How Bake Off encapsulates what it really means to be British

Yes, it's trivial – but The Great British Bake Off also shows us just how beautifully diverse modern Britain can be says Ellie Harrison

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There’s a lot of uncertainty in post-Brexit Britain. Important questions need answering, such as: Are we going to have access to the single market? What will border controls be like? Will Sainsbury’s keep selling croissants? 

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But there are some things we can always be sure of. One: British people take real joy in the seemingly trivial.

When it comes to news coverage of political events, we might listen to Dave Cam’s retirement speech, but what we hone in on is his awkward sing-song at the end.

And while we are painfully aware of the recent schisms in our government, we distract ourselves from this with a video of actual cats fighting on Downing Street.

The Great British Bake Off gets this. The need for the trivial. It’s a show about cake for god’s sake. And people are so into it that they cry when a sponge has a soggy bottom (guilty), and feel their hearts thud in fear when Paul Hollywood tastes a Venetian biscuit.

It’s completely ridiculous, but Bake Off’s whopping 13 million viewers are totally wrapped up in it, totally hooked, because the trivial stuff really matters

Another indisputable truth is that the British countryside is bloody lovely. Again, Bake Off celebrates this. The famous kitchen marquee was first pitched up at Valentines Mansion in Redbridge, before moving to Harptree Court in Somerset. This year, once again, we’re off to Welford Park in Berkshire.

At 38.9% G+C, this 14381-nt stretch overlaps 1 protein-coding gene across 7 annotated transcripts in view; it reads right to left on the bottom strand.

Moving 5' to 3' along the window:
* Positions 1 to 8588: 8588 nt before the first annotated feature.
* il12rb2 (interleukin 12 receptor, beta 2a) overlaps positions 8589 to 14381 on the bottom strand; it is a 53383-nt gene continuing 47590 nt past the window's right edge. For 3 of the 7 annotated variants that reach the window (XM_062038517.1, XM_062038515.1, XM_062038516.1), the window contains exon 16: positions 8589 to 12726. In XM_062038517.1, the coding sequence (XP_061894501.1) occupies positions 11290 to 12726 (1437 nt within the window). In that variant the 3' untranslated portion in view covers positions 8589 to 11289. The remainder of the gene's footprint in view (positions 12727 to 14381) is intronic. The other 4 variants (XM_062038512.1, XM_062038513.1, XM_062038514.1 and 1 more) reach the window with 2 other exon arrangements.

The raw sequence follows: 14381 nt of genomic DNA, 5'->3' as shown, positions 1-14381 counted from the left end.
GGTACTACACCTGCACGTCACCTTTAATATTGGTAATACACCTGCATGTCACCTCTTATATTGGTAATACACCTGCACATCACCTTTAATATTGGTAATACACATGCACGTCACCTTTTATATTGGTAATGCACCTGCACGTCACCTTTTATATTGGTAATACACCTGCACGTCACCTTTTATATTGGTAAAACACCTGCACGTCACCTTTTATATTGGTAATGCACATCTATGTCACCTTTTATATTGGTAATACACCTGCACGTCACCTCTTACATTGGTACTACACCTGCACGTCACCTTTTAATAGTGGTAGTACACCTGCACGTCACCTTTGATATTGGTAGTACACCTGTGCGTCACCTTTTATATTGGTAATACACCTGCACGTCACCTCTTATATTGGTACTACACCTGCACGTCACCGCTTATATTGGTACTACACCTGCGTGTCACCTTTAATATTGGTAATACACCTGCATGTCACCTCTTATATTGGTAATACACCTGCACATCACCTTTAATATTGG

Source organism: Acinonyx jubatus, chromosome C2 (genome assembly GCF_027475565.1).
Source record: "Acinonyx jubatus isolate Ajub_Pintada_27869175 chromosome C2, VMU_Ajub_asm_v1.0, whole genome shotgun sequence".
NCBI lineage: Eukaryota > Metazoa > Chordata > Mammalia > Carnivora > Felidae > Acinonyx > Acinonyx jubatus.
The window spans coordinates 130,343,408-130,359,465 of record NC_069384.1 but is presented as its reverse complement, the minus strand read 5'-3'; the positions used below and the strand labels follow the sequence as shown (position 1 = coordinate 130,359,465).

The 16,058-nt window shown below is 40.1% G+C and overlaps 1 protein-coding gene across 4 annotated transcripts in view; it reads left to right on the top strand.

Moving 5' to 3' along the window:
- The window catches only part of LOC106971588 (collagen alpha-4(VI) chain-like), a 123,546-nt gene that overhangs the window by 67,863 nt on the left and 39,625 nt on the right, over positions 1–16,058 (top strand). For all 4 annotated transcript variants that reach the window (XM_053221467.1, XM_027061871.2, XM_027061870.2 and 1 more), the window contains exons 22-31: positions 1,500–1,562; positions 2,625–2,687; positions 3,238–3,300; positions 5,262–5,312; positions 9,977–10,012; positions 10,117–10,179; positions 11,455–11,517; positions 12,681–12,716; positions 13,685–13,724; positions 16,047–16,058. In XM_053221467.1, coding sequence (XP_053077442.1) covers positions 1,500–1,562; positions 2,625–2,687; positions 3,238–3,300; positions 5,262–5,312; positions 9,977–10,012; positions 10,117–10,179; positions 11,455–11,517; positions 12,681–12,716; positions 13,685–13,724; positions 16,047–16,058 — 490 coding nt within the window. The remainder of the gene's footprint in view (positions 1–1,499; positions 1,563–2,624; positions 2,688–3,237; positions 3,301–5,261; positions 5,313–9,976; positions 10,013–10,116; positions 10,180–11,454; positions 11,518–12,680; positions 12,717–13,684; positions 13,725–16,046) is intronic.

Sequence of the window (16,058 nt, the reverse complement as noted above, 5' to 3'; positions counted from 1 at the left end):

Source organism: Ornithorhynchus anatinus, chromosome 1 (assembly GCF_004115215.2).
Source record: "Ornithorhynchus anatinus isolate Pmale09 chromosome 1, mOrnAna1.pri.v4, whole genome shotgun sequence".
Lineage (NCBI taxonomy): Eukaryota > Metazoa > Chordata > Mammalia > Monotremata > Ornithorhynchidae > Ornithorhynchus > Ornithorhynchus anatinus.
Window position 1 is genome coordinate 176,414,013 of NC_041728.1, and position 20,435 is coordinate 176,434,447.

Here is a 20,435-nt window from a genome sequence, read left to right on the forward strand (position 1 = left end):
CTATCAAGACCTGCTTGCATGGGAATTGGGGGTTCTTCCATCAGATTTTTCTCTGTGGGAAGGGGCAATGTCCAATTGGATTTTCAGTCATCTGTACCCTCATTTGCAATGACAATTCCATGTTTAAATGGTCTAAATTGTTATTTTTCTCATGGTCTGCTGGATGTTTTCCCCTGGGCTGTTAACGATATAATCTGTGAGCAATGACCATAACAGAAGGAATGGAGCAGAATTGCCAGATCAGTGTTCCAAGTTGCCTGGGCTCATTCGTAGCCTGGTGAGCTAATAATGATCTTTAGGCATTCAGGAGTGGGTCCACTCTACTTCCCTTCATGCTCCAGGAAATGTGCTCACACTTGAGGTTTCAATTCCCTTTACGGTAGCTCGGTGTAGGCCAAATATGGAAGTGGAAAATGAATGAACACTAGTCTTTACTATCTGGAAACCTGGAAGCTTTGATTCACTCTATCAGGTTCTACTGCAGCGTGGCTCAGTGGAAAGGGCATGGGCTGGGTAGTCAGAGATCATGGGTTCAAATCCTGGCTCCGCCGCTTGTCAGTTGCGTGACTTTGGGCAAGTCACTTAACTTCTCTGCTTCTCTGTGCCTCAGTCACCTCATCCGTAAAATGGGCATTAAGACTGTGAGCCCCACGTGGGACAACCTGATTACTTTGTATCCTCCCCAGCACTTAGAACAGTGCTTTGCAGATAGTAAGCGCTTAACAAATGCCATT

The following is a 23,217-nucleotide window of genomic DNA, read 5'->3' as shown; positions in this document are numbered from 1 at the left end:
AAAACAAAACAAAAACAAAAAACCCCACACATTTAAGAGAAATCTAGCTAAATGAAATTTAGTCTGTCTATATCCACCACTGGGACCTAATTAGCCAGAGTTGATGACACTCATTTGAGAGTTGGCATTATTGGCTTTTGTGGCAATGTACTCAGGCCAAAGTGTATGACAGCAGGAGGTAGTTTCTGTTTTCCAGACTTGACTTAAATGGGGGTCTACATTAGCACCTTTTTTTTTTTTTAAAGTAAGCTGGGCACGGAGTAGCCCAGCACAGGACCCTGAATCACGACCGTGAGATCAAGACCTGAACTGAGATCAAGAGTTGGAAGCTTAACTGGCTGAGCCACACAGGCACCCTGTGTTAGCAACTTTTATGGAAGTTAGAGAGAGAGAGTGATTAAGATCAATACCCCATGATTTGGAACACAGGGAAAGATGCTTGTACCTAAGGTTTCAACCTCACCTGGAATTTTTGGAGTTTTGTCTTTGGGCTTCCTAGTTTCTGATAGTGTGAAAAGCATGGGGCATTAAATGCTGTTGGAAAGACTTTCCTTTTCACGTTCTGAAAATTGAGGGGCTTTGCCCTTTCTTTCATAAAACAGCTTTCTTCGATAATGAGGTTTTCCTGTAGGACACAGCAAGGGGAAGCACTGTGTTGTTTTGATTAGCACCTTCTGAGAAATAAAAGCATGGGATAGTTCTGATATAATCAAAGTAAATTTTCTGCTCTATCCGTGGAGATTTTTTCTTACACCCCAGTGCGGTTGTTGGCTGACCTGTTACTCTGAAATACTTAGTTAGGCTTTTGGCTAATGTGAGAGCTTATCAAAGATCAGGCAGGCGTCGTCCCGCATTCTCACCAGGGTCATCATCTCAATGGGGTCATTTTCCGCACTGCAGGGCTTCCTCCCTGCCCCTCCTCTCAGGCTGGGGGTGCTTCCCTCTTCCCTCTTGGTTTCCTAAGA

But most importantly, Bake Off reflects our diversity. This year, the show welcomes its first Sikh (and vegan) contestant, Rav. Also in the kitchen will be Selasi, born in Ghana, and Michael, who has Cypriot heritage.

Bake Off could have been a distasteful, inward-looking Middle England show, but it isn’t and never has been. It’s properly British. It reflects the fact that these days, less than half of British people identify as Christian, and that almost 13% of the UK population isn’t white.

Last week, Bake Off 2015 winner Nadiya Hussain spoke out about the racial abuse she had experienced throughout her life.

And in the weeks immediately before and after the Brexit vote, reported incidents of hate crime in the UK increased by 42 per cent.

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Bake Off, for all its twee, cake-and-bunting-triviality, stands against all of this. The only prejudice in that tent is against anyone with a soggy bottom.

Meet The Great British Bake Off Class of 2016

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Andrew
Smyth

115207

Jane
Beedle

115211

Louise
Williams

 

115206

Selasi
Gbormittah

 

115203

Michael
Georgiou

 

115200

Benjamina
Ebuehi

 

115198

Candice
Brown

 

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Val
Stones

 

115807

Lee
Blanfield

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Kate
Barmby

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Tom
Gillford
 

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Rav
Bansal